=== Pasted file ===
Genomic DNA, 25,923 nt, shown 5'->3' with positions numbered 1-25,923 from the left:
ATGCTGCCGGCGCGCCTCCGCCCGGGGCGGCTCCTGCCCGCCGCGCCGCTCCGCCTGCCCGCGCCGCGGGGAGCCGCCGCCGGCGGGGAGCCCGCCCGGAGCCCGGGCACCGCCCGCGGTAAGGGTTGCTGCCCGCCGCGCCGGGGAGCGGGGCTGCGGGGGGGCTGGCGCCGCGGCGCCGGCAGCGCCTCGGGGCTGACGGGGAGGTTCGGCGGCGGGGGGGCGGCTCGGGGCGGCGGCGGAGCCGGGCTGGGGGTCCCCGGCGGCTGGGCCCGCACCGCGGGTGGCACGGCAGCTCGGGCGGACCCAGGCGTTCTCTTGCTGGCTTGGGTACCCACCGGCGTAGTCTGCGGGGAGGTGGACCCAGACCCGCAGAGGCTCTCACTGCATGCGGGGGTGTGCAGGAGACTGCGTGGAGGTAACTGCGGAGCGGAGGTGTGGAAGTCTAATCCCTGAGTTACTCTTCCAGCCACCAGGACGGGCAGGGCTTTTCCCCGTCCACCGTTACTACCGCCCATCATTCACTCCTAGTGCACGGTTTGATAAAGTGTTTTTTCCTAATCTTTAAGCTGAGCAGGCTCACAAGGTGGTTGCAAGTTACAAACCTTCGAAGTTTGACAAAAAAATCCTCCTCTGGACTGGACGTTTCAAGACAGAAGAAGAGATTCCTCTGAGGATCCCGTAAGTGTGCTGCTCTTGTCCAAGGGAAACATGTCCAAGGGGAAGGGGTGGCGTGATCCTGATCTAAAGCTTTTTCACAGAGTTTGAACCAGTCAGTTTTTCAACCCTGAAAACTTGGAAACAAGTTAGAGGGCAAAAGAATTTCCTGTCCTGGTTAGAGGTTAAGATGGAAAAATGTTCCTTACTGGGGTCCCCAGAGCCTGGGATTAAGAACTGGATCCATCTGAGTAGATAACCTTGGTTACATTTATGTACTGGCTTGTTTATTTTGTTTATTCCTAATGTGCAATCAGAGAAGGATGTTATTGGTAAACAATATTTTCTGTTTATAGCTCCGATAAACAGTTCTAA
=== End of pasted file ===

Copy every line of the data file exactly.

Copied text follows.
Genomic DNA, 25,923 nt, shown 5'->3' with positions numbered 1-25,923 from the left:
ATGCTGCCGGCGCGCCTCCGCCCGGGGCGGCTCCTGCCCGCCGCGCCGCTCCGCCTGCCCGCGCCGCGGGGAGCCGCCGCCGGCGGGGAGCCCGCCCGGAGCCCGGGCACCGCCCGCGGTAAGGGTTGCTGCCCGCCGCGCCGGGGAGCGGGGCTGCGGGGGGGCTGGCGCCGCGGCGCCGGCAGCGCCTCGGGGCTGACGGGGAGGTTCGGCGGCGGGGGGGCGGCTCGGGGCGGCGGCGGAGCCGGGCTGGGGGTCCCCGGCGGCTGGGCCCGCACCGCGGGTGGCACGGCAGCTCGGGCGGACCCAGGCGTTCTCTTGCTGGCTTGGGTACCCACCGGCGTAGTCTGCGGGGAGGTGGACCCAGACCCGCAGAGGCTCTCACTGCATGCGGGGGTGTGCAGGAGACTGCGTGGAGGTAACTGCGGAGCGGAGGTGTGGAAGTCTAATCCCTGAGTTACTCTTCCAGCCACCAGGACGGGCAGGGCTTTTCCCCGTCCACCGTTACTACCGCCCATCATTCACTCCTAGTGCACGGTTTGATAAAGTGTTTTTTCCTAATCTTTAAGCTGAGCAGGCTCACAAGGTGGTTGCAAGTTACAAACCTTCGAAGTTTGACAAAAAAATCCTCCTCTGGACTGGACGTTTCAAGACAGAAGAAGAGATTCCTCTGAGGATCCCGTAAGTGTGCTGCTCTTGTCCAAGGGAAACATGTCCAAGGGGAAGGGGTGGCGTGATCCTGATCTAAAGCTTTTTCACAGAGTTTGAACCAGTCAGTTTTTCAACCCTGAAAACTTGGAAACAAGTTAGAGGGCAAAAGAATTTCCTGTCCTGGTTAGAGGTTAAGATGGAAAAATGTTCCTTACTGGGGTCCCCAGAGCCTGGGATTAAGAACTGGATCCATCTGAGTAGATAACCTTGGTTACATTTATGTACTGGCTTGTTTATTTTGTTTATTCCTAATGTGCAATCAGAGAAGGATGTTATTGGTAAACAATATTTTCTGTTTATAGCTCCGATAAACAGTTCTAA